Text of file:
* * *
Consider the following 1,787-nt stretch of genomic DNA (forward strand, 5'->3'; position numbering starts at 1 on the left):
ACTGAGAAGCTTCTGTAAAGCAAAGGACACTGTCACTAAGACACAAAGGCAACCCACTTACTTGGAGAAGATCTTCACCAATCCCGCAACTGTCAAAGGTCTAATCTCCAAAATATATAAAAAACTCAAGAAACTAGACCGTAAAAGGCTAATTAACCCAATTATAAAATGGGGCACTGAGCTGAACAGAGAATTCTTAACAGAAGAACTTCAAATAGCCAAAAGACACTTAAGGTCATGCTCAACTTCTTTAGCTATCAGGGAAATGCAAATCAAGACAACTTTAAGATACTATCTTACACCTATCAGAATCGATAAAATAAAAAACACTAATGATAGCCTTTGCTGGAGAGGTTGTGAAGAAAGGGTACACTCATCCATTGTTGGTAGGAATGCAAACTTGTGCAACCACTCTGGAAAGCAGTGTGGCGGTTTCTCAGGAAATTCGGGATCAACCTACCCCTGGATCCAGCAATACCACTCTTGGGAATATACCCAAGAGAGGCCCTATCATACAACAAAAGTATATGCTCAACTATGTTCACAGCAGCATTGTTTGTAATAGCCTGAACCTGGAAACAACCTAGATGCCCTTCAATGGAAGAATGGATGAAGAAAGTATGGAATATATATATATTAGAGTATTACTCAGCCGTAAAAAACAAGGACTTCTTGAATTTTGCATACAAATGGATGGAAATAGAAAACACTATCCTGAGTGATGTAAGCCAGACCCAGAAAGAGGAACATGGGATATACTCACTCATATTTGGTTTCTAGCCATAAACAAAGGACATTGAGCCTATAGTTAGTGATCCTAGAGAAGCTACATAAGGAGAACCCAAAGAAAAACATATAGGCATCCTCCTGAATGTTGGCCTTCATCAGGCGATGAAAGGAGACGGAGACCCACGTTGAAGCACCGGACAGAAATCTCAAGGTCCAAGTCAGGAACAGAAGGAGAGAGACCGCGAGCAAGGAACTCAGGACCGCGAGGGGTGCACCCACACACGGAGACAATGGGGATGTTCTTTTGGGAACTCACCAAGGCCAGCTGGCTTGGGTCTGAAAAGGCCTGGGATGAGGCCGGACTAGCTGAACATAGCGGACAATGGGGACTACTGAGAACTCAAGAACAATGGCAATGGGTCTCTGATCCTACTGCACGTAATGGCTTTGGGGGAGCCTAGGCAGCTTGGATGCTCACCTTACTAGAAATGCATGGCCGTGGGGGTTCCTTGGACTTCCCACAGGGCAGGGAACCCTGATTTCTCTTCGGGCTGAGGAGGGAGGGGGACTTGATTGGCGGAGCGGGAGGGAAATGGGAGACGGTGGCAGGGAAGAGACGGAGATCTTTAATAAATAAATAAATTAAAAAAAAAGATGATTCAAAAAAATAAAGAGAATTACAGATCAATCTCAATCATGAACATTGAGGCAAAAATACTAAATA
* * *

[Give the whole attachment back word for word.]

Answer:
Consider the following 1,787-nt stretch of genomic DNA (forward strand, 5'->3'; position numbering starts at 1 on the left):
ACTGAGAAGCTTCTGTAAAGCAAAGGACACTGTCACTAAGACACAAAGGCAACCCACTTACTTGGAGAAGATCTTCACCAATCCCGCAACTGTCAAAGGTCTAATCTCCAAAATATATAAAAAACTCAAGAAACTAGACCGTAAAAGGCTAATTAACCCAATTATAAAATGGGGCACTGAGCTGAACAGAGAATTCTTAACAGAAGAACTTCAAATAGCCAAAAGACACTTAAGGTCATGCTCAACTTCTTTAGCTATCAGGGAAATGCAAATCAAGACAACTTTAAGATACTATCTTACACCTATCAGAATCGATAAAATAAAAAACACTAATGATAGCCTTTGCTGGAGAGGTTGTGAAGAAAGGGTACACTCATCCATTGTTGGTAGGAATGCAAACTTGTGCAACCACTCTGGAAAGCAGTGTGGCGGTTTCTCAGGAAATTCGGGATCAACCTACCCCTGGATCCAGCAATACCACTCTTGGGAATATACCCAAGAGAGGCCCTATCATACAACAAAAGTATATGCTCAACTATGTTCACAGCAGCATTGTTTGTAATAGCCTGAACCTGGAAACAACCTAGATGCCCTTCAATGGAAGAATGGATGAAGAAAGTATGGAATATATATATATTAGAGTATTACTCAGCCGTAAAAAACAAGGACTTCTTGAATTTTGCATACAAATGGATGGAAATAGAAAACACTATCCTGAGTGATGTAAGCCAGACCCAGAAAGAGGAACATGGGATATACTCACTCATATTTGGTTTCTAGCCATAAACAAAGGACATTGAGCCTATAGTTAGTGATCCTAGAGAAGCTACATAAGGAGAACCCAAAGAAAAACATATAGGCATCCTCCTGAATGTTGGCCTTCATCAGGCGATGAAAGGAGACGGAGACCCACGTTGAAGCACCGGACAGAAATCTCAAGGTCCAAGTCAGGAACAGAAGGAGAGAGACCGCGAGCAAGGAACTCAGGACCGCGAGGGGTGCACCCACACACGGAGACAATGGGGATGTTCTTTTGGGAACTCACCAAGGCCAGCTGGCTTGGGTCTGAAAAGGCCTGGGATGAGGCCGGACTAGCTGAACATAGCGGACAATGGGGACTACTGAGAACTCAAGAACAATGGCAATGGGTCTCTGATCCTACTGCACGTAATGGCTTTGGGGGAGCCTAGGCAGCTTGGATGCTCACCTTACTAGAAATGCATGGCCGTGGGGGTTCCTTGGACTTCCCACAGGGCAGGGAACCCTGATTTCTCTTCGGGCTGAGGAGGGAGGGGGACTTGATTGGCGGAGCGGGAGGGAAATGGGAGACGGTGGCAGGGAAGAGACGGAGATCTTTAATAAATAAATAAATTAAAAAAAAAGATGATTCAAAAAAATAAAGAGAATTACAGATCAATCTCAATCATGAACATTGAGGCAAAAATACTAAATA